Sociopath Facts

The average person might hear the term "sociopath" and think only of the depictions of serial killers in movies and television shows. While many cold-blooded killers would likely be deemed sociopaths by psychological professionals, you may be just as likely to pass a sociopath on the way to work or run into one at the grocery store.

The American Psychological Association estimates that 3 percent of all males could fall into the category of sociopaths. Many of them are adept at putting on a mask for the world and feigning empathy, so there's a good chance you might know one personally, or have even dated one without realizing it.

Could you be dating a sociopath?

A sociopath is defined as a person who displays antisocial behavior, who has a psychopathic personality and who lacks a sense of moral responsibility or social conscience. If a person meets the criteria for antisocial personality disorder and feels no guilt at harming others, he or she is often considered a sociopath.

The very nature of the disorder makes it difficult to diagnose, however as sociopaths are very unlikely to seek psychological help or be truthful about their symptoms. This also makes it difficult to accurately estimate the percentage of people who are sociopaths.

While sociopaths can be very charming, and many have learned to cover up their behaviors while dealing with others, a person who is in a close relationship with one is more likely to catch on to certain signs and symptoms. Learn the criteria for diagnosing antisocial personality disorder, as well as the Hare Psychopathy Checklist, and take special care to notice any red flags. Sociopaths can and will engage in relationships, but more often than not, they do not end well.

Diagnostic criteria for antisocial personality disorder

A list of diagnostic criteria exists in the Diagnostic and Statistical Manual of Mental Disorders, or the DSM. Criteria for diagnosing the disorder include:

  • Childhood or teenage symptoms of conduct disorder, including violence, bullying, vandalism, stealing or cruelty to animals
  • Repeatedly breaking the law
  • Repeatedly conning or lying to others
  • Having no regard for personal safety or the safety of others
  • Impulsive and risky behaviors, including gambling, sex or shopping
  • Being irritable and aggressive towards others

Hare Psychopathy Checklist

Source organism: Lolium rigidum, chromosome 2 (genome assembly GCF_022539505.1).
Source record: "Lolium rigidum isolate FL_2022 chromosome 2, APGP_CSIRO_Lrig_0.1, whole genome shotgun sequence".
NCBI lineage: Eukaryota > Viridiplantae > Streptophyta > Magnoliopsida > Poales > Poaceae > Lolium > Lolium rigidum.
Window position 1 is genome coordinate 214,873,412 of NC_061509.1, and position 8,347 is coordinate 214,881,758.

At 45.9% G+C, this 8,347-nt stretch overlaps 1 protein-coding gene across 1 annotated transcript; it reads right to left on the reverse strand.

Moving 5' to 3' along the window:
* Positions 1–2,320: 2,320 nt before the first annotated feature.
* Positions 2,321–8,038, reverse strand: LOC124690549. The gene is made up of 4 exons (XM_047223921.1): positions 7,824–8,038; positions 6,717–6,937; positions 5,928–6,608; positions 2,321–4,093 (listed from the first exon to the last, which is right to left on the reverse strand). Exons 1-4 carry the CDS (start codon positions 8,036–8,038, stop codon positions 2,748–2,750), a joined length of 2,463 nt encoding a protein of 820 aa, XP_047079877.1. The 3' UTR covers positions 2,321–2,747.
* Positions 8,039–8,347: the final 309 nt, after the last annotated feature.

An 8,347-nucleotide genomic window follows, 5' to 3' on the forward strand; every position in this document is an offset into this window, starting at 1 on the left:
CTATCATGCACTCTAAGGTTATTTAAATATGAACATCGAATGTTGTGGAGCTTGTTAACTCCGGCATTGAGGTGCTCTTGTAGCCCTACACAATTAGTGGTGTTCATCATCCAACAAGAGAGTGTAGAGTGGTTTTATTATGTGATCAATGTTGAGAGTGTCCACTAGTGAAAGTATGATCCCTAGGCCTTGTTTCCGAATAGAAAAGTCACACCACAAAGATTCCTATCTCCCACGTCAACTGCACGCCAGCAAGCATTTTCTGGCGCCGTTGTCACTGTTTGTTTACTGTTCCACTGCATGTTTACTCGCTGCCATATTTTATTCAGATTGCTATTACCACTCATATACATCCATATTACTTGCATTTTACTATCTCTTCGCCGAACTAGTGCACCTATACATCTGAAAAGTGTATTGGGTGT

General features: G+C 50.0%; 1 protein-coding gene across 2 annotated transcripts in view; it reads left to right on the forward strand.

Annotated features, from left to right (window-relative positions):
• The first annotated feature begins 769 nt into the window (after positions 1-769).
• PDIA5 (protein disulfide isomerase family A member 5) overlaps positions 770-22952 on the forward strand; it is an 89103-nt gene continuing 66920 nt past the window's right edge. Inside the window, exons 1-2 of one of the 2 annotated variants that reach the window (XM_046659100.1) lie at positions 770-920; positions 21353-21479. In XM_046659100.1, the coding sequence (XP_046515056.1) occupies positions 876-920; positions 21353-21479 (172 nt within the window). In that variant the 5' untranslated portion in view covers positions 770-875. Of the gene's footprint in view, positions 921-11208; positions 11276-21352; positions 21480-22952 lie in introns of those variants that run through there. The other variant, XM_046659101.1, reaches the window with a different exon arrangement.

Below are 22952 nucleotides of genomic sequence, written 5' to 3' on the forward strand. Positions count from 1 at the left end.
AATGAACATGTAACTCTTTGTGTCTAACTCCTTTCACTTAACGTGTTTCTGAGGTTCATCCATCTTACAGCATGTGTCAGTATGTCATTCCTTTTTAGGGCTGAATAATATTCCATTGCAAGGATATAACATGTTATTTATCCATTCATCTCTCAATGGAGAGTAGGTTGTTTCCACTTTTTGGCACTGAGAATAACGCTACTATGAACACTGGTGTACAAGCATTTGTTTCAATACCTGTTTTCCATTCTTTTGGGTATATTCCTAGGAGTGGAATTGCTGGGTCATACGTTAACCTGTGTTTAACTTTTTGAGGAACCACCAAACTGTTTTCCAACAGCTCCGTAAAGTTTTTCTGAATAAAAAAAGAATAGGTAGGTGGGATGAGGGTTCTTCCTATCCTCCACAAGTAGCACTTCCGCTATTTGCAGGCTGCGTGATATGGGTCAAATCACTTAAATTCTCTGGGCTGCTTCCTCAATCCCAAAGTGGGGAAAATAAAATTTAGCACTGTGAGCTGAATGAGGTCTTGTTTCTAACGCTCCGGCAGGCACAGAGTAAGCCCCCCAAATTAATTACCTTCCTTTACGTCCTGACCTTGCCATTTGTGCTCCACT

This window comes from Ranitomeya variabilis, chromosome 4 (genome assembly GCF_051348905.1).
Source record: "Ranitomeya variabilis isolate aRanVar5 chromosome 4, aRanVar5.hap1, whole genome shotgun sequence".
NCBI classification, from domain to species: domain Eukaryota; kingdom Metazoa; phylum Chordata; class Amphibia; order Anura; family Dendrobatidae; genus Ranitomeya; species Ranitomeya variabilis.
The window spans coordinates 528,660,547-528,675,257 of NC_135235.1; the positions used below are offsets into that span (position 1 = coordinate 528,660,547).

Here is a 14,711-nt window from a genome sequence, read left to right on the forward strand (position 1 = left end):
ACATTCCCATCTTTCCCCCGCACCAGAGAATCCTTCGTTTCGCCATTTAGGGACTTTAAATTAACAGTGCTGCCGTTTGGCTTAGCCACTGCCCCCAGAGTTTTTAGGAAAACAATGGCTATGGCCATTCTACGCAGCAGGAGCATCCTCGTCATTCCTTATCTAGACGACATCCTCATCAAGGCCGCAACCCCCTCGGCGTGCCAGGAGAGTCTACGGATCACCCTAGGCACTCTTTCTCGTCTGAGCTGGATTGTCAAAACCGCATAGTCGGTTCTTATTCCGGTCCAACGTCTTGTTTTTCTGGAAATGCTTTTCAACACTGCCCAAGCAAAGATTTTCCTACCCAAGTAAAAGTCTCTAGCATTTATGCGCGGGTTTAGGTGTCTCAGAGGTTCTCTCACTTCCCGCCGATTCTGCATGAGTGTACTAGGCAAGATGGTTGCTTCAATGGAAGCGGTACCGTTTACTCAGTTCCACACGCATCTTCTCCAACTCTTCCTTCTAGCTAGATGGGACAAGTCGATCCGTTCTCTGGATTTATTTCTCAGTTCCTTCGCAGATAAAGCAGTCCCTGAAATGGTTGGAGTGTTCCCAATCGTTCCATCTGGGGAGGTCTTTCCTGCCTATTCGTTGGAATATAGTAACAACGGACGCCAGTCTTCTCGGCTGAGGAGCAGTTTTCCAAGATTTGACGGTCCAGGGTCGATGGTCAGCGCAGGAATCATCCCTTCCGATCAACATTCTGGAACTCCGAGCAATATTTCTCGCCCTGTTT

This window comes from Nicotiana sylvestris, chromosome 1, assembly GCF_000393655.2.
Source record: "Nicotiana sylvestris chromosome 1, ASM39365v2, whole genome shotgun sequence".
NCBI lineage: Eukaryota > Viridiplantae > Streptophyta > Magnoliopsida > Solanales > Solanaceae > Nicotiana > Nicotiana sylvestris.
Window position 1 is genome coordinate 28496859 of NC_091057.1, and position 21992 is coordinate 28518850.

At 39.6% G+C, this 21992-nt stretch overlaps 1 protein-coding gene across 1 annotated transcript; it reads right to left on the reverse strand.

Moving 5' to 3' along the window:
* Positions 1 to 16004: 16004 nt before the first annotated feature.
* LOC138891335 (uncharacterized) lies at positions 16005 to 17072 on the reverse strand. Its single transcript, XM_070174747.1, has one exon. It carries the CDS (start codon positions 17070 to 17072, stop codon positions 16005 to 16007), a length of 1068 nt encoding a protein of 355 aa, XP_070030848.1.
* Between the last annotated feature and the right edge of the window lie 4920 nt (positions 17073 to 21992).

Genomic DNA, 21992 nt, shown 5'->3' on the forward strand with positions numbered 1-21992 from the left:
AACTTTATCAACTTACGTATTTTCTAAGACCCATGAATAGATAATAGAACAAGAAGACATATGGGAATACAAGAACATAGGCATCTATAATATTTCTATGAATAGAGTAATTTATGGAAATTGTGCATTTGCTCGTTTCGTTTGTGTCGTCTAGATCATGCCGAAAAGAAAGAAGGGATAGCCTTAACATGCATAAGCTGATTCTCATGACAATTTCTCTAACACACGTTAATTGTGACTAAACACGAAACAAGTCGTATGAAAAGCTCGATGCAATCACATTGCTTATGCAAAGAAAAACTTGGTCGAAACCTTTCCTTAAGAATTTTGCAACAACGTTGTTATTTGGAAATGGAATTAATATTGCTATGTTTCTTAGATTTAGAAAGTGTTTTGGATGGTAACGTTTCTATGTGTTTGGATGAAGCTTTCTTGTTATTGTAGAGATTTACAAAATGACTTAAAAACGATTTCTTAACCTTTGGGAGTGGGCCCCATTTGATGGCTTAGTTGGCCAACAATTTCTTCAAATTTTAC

In addition to the DSM criteria, criminal psychologist Dr. Robert D. Hare's checklist is frequently used to assess psychopathic or sociopathic behavior.

Factor 1 of the list is a collection of personality traits common to sociopaths, including:

  • Glibness or superficial charm
  • Grandiose self-worth
  • Pathological lying
  • Cunning and manipulation
  • Lack of guilt or remorse
  • Shallow affect, no genuine emotion
  • Callousness, lack of empathy
  • Failure to accept responsibility for actions

Factor 2 includes lifestyle traits common to sociopaths, including:

  • Need for stimulation, proneness to boredom
  • Parasitic lifestyle
  • Poor self-control
  • Lack of realistic long-term goals
  • Impulsivity
  • Irresponsibility
  • Juvenile delinquency
  • Early behavior problems
  • Revocation of conditional release

The third category includes relevant information that does not fall into either other category:

  • Promiscuous sexual behavior
  • Many short-term relationships
  • Criminal versatility
  • Acquired behavioral tricks and conditioning in order to deceive

If you believe that you or a loved one are showing symptoms of antisocial personality disorder or meets the criteria of Dr. Hare's checklist, you may want to visit a mental health professional for diagnosis. While these disorders are notoriously difficult to treat, there are options available to help improve some of the symptoms of sociopathy, and it is important to figure out if there are any physical causes behind your symptoms.

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